Tuesday, 9 May 2006

The Last Samurai (2003) R3 DVD

Ken Watanabe's dream is to die in the arms of Tom Cruise when the cherry blossoms bloom

The Last Samurai feels like Dances With Wolves so much, I wanted to call it Dances With Kimino. The entertaining yarn tells the tale of a battle-shocked veteran of General Custer’s Indian campaigns. Reduced by white man’s guilt and the bottle into a travelling sideshow performer, Captain Algren (Tom Cruise) is given a chance at meaningful existence – he is invited by representatives of Emperor Meiji of the Empire of Japan to help train the Imperial Army in modern warfare and suppress a samurai rebellion in Satsuma. When the army is forced in a strategic error to engage the samurais too early, the imperial forces are decimated, and Algren is captured by General Katsumoto (Ken Watanabe).

During his captivity, Algren comes to appreciate their culture, gain their respect (it involves taking more frequent baths), and learn the ways of the samurai. In short, he goes native, just short of joining their cause.

History and Japan buffs will complain about the exoticised, romanticised, and wildly inaccurate setting of the movie. I call on them to ignore that for the time being and just enjoy the flick. Tom Cruise is great as a clumsy oaf who manages to master the katana, sufficiently to dispatch 6 opponents in single combat, with an instant replay! Ken Watanabe is perfect as a poet-warrior who longs for nothing more than to die in Tom Cruise’s arms as the cherry blossoms fall!

The script is full of wildly improbable and ridiculously overwrought lines like "They are an intriguing people... I have never seen such discipline" (a nod to appreciating different cultures), "What does it mean to be samurai?" (a nod to intercultural understanding), and in a nod to pseudo-Eastern crypto-religious philosophy, "You believe a man can change his destiny?" "I believe a man does what he can until his destiny is revealed", or even "I am a living god, as long as I do what they think is right." Like Dances With Wolves, Cruise’s white male hero gets to teach Emperor Meiji the ways of the samurai, to save the Japanese from amoralistic American villains.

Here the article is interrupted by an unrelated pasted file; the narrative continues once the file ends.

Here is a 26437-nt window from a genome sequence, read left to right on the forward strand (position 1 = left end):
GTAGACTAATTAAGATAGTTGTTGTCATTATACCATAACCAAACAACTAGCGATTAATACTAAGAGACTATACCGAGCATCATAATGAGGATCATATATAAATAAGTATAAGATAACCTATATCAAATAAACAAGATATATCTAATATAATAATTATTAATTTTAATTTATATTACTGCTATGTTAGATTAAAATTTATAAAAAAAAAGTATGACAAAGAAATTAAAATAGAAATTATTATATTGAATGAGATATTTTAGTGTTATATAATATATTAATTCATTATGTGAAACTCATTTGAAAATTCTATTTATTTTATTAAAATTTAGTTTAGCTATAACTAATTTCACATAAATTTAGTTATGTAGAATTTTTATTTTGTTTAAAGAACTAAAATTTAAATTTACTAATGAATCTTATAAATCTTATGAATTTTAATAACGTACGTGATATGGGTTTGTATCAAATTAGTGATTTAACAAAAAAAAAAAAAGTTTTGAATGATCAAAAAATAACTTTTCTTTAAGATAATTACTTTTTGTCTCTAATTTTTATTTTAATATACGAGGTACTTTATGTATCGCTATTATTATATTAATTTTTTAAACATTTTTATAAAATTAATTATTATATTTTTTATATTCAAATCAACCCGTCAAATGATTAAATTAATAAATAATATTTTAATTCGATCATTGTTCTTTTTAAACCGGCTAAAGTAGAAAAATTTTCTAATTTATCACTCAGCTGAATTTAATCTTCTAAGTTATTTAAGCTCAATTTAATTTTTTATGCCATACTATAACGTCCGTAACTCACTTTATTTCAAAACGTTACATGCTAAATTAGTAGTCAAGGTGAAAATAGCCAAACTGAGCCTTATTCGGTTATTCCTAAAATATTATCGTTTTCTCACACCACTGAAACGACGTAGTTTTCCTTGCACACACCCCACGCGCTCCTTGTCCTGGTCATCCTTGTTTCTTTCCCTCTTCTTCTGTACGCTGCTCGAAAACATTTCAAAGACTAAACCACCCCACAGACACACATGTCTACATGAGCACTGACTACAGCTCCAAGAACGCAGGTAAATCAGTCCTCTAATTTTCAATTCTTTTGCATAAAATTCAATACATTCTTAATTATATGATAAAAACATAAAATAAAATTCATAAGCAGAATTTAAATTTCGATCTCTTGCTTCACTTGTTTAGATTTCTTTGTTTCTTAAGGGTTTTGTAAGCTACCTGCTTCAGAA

All this is trashy and laughable nonsense, but it works on some level anyway. It still manages to thrill, excite, and entertain, despite the inaccuracies and poor dialogue. Tom Cruise is at his charismatic best since Born on the Fourth of July, while Ken Watanabe deserves his Best Supporting Actor Oscar award. Kabuki star Shichinosuke Nakamura brings an elegant restraint as the Emperor, while Timothy Spall was deliciously enjoyable as a colonial Brit interpreter.

The whole struggle of modernisation vs tradition thing adds depth to this Hollywood epic. Of course, some liberties were taken – Japan enthusiastically adopted firearms in the 16th century with the arrival of the Portuguese traders, and in the historical Satsuma rebellion, the samurai fought with cannons and firearms, but were overwhelmed by numbers, not necessarily superior technology. And by the Meiji era, the samurai were not much of a warrior class, but an aristocracy steeped in the arts, and serving as bureaucrats and administrators.

In The Last Samurai, Hollywood has remade Dances With Wolves with gleaming Western technology mowing down primitive Japanese samurai instead of Indians.

DVD Extras

History buffs will appreciate the balanced “History vs Hollywood” feature, a mini-documentary that can stand on its own, if it were broadcast on the History Channel. Indeed, the best features are geared towards students of history and historical re-creations, from costumes to weaponry to production design. “A world of detail”, “Silk and armor”, “Production design with Lilly Kilvert” and “From soldier to samurai” will satiate your historical cravings.

The conversation between Cruise and the director is too creepy for words. It’s like these men have a mutual admiration thing that goes too far, while Tom Cruise explains the major themes and his artistic vision of the film in “A warrior’s journey”.

There are only 2 deleted scenes in the DVD feature, but they make a world of difference to the movie. Zwick explains why they were cut even though these were arresting scenes (a samurai beheads an official who openly mocks him in a street) and important (Elgren and Katsumoto discuss artillery weapons in their first conversation). Given the soppy, fairy-tale like ending of the theatrical release, I was expecting an alternate ending that was rejected because it would not appeal to American audiences.

The Japan premiere feature is botched up. While the actors all speak in Japanese, there are no English subtitles available for people who can’t read traditional Chinese, Korean, Thai, or Bahasa Indonesia.

First published at incinemas on 9 May 2006

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